The dramatic lighting, movement, and grandeur of Baroque artworks might remind contemporary viewers of current trends in photography, like the use of high contrast filters and striking subject matter. The majority of Baroque paintings and sculpture were produced during the 17th century, beginning in Rome as part of the Catholic Counter-Reformation that spread across Europe. This list of 12 Baroque artworks provides an introduction to some of the most important works made throughout the period.
The work of Peter Paul Rubens, a Flemish Baroque painter, is widely recognized for its movement, fleshy forms, and allegorical and Christian subject matter. Part of a series of works commissioned for Marie de Medici, The Education of the Princess depicts Marie studying. The gods of wisdom and art watch over her while Hermes dramatically rushes down from the heavens with a gift from the gods.
This oil painting made in 1632 by Rembrandt is a famous example of Dutch Baroque art. The scene depicted in this work is a public dissection of an executed criminal that was conducted by the Amsterdam Guild of Surgeons the same year the painting was made. The dramatic lighting, theatrical composition, and the figures’ allusion to Christ impacted the trajectory of Dutch painting at the time and characterizes it as a work of the Baroque period.
Carved from marble, this sculpture by Bernini is an important example of three-dimensional Baroque artwork. As the primary sculptor during the Baroque period, Bernini is recognized for his ability to portray narrative tension by combining classical forms and technique with attention to emotion and movement. Apollo and Daphne, completed in 1625, represents the moment in Ovid’s Metamorphoses when Daphne changes into a tree. The action and psychological distress depicted in this work make it a significant example of Baroque sculpture.
A significant work for several reasons, Judith Beheading Holofernes by Artemisia Gentileschi graphically depicts Judith severing the head of Assyrian general Holofernes with the help of her maid. The work is intriguing because it is a rare example of an artwork by a female painter of the period and has been analyzed by scholars throughout history in relation to her gender. The work, however, is important in its own right, as the dramatic spraying blood and Judith’s determined expression make it a masterpiece of Baroque painting.
A painter working at the early end of the Baroque period, Caravaggio moved away from the styles of the Mannerists and pioneered his own combination of naturalist depiction from direct observation and the use of tenebrism, a technique of painting employing extreme lights and darks with few middle values. Religious paintings and portraits like Boy with a Basket of Fruit are characteristic of this style and demonstrate Caravaggio’s influence on other Baroque artists.
Recognized as the foremost painter of the French Baroque style, Nicolas Poussin primarily depicted historical scenes of religious or mythological significance. Unlike the French decorative arts of the period, Poussin’s work is recognizable for its relation to classical subjects and forms, cerebral allegories, and its attention to color and landscape. In his 1636 work, The Abduction of the Sabine Women displays Poussin’s ability to paint events filled with multiple figures in complex arrangements.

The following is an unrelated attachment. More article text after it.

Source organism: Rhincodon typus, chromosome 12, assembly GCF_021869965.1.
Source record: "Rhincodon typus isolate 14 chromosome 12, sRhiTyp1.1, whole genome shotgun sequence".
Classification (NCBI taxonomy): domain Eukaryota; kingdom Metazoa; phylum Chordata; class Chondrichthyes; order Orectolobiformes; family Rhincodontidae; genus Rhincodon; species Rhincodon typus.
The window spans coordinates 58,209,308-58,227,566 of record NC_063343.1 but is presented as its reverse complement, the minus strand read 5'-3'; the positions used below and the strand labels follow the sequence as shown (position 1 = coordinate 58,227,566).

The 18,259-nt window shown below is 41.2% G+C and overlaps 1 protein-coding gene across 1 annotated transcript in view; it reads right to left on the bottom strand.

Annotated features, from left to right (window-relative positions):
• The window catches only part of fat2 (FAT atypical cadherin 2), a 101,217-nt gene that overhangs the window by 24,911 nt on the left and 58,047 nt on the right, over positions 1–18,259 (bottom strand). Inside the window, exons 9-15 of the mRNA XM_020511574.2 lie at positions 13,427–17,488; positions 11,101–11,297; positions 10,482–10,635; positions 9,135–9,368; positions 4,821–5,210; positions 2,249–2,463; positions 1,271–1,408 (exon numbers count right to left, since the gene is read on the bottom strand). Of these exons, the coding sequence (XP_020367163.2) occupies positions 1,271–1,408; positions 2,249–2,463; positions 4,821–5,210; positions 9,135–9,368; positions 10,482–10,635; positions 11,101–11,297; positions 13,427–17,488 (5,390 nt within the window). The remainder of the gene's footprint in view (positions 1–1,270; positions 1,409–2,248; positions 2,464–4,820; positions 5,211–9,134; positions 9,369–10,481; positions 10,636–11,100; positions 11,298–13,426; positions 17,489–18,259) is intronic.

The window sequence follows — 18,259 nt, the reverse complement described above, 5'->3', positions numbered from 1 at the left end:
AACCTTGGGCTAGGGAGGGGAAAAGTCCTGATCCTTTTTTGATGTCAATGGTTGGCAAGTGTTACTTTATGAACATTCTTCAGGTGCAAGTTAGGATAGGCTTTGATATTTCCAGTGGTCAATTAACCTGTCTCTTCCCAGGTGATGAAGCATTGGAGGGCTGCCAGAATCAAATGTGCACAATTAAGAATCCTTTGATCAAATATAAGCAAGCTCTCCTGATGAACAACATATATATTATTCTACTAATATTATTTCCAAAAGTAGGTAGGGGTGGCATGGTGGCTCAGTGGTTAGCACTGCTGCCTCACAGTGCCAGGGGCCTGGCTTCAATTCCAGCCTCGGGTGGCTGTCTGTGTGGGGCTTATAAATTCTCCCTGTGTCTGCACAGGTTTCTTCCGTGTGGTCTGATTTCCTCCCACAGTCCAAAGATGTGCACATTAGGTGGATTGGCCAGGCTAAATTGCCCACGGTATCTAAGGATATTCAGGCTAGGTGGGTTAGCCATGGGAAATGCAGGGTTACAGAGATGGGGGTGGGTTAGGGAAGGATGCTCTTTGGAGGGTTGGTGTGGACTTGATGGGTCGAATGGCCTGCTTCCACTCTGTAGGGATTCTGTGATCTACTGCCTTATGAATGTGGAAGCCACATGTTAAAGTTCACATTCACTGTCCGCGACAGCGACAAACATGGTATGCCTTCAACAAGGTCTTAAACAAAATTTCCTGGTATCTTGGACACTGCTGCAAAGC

Painted in 1656 by Diego Valázquez, Las Meninas is one of the most famous Western artworks ever made and presents a complicated relationship between the viewer, the painted subjects, and the artist himself. While the role of light and shadow in the painting are similar to other Baroque works, Las Meninas also presents unique and complicated questions about a point in time that bridges classical and modern ways of representing the world.
A German woodcarver during the Baroque period, Jorg Zurn is known for his ten-meter-high sculptural wall in the Church of Saint Nicholas at Uberlingen. Made from spruce and limewood, The High Altar of the Virgin Mary is replete with figures in motion and the energy of the Baroque style.
Painted in 1668 by Dutch artist Johannes Vermeer, The Geographer demonstrates the influences of the Baroque period on Dutch painting. Natural light streams into the room depicted in the painting, creating deep shadows and golden highlights. The geographer is dressed in Japanese robes and gestures to the map in front of him while his gaze is directed out the window. While clearly distinct from the Baroque imagery of Italy, the energy and light in Vermeer’s work is characteristic of the Baroque period in Northern Europe.
Rubens and Bruegel collaborated on as many as 25 works together. Researchers speculate that The Battle of the Amazons was designed by Bruegel. Through analysis of the brushstrokes in the work, the figures in the lower half of the image have been attributed to Rubens, while the landscape has been attributed to Bruegel.
Painted in 1586 by El Greco, The Burial of the Count of Orgaz illustrates a Spanish legend from several centuries prior about a count who donated such great sums to the Church of Santo Tomé that Saint Stephen and Saint Augustine came down from heaven to bury him when he died. The high contrast in the painting and movement suggested by the many figures in the work characterize it as an example of early Baroque painting in Spain.
Famous for his use of tenebrism, Georges de La Tour is known as part of the French Baroque movement. Joseph the Carpenter depicts Jesus working with his father Joseph. The deep shadows and direct light in the piece, as well as its allegorical references to the crucifixion, make it a prime example of Baroque painting.